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Owners slip through the small business loophole

By Nicole Haley
Daily News Tribune
May 15, 2007

Frene is president of TransAction Associates, a transportation consulting firm on Main Street. Hers is one of the small businesses around the country that could be hurt by a federal bill passed in the House last week.

Dubbed the "Small Business Fairness in Contracting Act," HR1873 has been criticized for a loophole that lets large corporations snag small-business contracts.

Many corporate giants have already slipped through an existing loophole and have taken an estimated $60 billion a year in small-business contracts, said Lloyd Chapman, president and founder of the American Small Business League.

Chapman says the U.S. Small Business Administration should be giving that money to small businesses like Frene's.

As HR1873 moves along to the Senate, Chapman said he pushing for what he says is a vital amendment to the bill. Currently the legislation does not require annual re-certification as a legitimate small business for firms with existing government contracts. That means, Chapman said, the government would continue overestimating its support to small businesses by billions of dollars.

"I just think that it's difficult enough to do work with the government if you're a small business. And for them to pass a bill that eliminates the need to certify as a small business allows anybody to apply for something," said Frene. "If they're going to set aside money for small businesses they should make sure it actually goes to small businesses."

The Small Business Administration, under Bush administration, has provided 23 percent of all government contracts to small businesses, according to the organization's Web site. However, several investigative reports in recent years have shown major corporations holding small-business contracts.

A July 2003 Associated Press report found several internationally known companies listed in the government contractor database as "small businesses."

The list included Verizon Communications, AT&T Wireless, and Barnes & Nobles booksellers. Without required annual re-certification, Chapman said those companies could continue taking small-business dollars.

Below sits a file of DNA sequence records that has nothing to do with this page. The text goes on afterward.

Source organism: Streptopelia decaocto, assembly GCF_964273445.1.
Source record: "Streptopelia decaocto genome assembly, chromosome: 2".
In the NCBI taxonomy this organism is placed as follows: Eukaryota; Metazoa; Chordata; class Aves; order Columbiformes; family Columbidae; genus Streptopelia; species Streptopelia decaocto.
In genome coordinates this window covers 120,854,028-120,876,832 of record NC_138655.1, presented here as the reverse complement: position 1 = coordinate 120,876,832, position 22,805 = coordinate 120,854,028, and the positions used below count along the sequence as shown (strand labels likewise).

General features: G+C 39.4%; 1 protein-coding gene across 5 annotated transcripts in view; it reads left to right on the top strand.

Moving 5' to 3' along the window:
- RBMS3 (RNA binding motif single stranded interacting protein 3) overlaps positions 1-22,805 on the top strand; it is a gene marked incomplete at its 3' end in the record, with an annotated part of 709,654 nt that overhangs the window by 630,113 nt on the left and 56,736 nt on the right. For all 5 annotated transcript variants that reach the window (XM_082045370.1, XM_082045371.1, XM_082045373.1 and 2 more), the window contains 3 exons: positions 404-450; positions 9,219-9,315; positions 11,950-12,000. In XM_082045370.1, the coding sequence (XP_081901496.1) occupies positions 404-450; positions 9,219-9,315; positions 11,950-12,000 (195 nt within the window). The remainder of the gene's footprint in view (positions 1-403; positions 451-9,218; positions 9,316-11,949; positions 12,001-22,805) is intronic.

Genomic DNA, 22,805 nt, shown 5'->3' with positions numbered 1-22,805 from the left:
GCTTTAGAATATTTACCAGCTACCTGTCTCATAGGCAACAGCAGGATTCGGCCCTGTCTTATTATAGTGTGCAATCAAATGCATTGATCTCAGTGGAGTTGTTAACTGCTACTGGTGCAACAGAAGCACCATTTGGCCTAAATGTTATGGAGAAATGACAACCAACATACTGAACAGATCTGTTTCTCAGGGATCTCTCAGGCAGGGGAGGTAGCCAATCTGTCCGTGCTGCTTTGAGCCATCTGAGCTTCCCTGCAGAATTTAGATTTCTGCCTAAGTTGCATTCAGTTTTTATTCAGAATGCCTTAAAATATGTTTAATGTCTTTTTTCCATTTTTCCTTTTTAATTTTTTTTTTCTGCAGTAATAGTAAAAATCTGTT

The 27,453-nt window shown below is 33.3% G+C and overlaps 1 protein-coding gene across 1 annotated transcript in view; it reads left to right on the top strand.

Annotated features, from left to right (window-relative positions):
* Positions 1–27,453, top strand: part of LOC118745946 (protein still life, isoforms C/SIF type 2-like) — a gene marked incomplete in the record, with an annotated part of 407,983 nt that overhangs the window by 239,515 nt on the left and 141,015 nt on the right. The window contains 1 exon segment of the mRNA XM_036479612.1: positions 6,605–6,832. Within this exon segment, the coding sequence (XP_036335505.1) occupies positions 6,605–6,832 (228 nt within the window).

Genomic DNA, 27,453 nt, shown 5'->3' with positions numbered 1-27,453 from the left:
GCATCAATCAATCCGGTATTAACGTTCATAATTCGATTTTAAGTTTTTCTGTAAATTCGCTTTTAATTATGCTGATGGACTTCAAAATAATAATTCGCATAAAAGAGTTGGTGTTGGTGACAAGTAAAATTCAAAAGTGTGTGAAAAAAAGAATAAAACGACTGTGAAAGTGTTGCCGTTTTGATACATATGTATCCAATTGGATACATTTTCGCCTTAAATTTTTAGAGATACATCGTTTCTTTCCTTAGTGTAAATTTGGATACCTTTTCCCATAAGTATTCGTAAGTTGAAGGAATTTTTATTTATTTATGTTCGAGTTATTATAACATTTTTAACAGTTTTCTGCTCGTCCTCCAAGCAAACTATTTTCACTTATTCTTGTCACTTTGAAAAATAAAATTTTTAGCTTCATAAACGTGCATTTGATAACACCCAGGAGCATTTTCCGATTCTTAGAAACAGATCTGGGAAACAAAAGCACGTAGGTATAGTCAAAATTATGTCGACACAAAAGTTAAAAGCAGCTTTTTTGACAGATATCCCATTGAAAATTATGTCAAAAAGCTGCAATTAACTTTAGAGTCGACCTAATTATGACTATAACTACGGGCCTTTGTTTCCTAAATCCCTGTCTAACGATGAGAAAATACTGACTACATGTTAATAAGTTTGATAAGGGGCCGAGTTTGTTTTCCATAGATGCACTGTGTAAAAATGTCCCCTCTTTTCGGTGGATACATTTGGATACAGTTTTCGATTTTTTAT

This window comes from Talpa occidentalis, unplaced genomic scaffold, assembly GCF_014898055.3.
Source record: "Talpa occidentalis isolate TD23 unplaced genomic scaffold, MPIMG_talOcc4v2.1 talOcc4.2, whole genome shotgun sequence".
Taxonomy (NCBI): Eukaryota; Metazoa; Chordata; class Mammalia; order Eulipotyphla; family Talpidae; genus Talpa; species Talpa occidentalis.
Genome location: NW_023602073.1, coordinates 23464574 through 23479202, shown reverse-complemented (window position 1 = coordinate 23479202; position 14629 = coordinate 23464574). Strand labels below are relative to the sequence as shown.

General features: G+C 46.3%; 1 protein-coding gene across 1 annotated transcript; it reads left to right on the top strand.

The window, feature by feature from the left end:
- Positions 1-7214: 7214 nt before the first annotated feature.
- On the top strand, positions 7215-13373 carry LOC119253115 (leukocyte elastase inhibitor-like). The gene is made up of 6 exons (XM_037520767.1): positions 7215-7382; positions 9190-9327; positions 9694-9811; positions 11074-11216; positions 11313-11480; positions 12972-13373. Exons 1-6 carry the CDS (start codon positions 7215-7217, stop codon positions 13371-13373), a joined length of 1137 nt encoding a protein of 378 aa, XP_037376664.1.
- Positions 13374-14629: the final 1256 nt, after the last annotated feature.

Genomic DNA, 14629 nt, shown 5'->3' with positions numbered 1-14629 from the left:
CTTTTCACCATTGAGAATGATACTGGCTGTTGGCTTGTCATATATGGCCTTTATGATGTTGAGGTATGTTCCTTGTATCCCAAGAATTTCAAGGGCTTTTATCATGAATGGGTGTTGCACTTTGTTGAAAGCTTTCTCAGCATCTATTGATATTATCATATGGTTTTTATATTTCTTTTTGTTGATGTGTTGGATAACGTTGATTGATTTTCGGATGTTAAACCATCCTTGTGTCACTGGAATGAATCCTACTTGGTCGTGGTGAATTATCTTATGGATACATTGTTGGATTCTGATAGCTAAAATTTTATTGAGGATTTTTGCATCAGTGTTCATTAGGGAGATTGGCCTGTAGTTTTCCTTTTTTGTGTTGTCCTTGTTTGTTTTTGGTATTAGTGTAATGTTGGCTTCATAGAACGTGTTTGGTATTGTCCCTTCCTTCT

The House bill has some worthwhile facets, Chapman said, including upping the goal for small business federal contracts from 23 to 30 percent, with contracts reserved for female-owned small businesses up from 5 to 8 percent. However, without annual re-certification to make sure the contracts are going to legitimate small businesses, Chapman said the increases hold little meaning.

"What difference does it make if it's 23 or 30 (percent) if it includes Fortune 1000 companies?" Chapman said.

Chapman is holding out hope that U.S. Sen. John Kerry, D-Massachusetts, will add an amendment for re-certification before the bill is passed by the Senate as early as the end of this week. Chapman said Kerry, chairman of the Small Business Committee, has publicly supported re-certification in the past.

Frene, whose business holds several statewide contracts but no federal contracts as of yet, also wants to see the bill amended.

"It just seems that the federal government should really try to make sure that money is going to a small business and not just being funneled to another large corporation," she said.

A call to U.S. Sen. Edward Kennedy's office, D-Massachusetts whose district includes Waltham, was not immediately returned yesterday.



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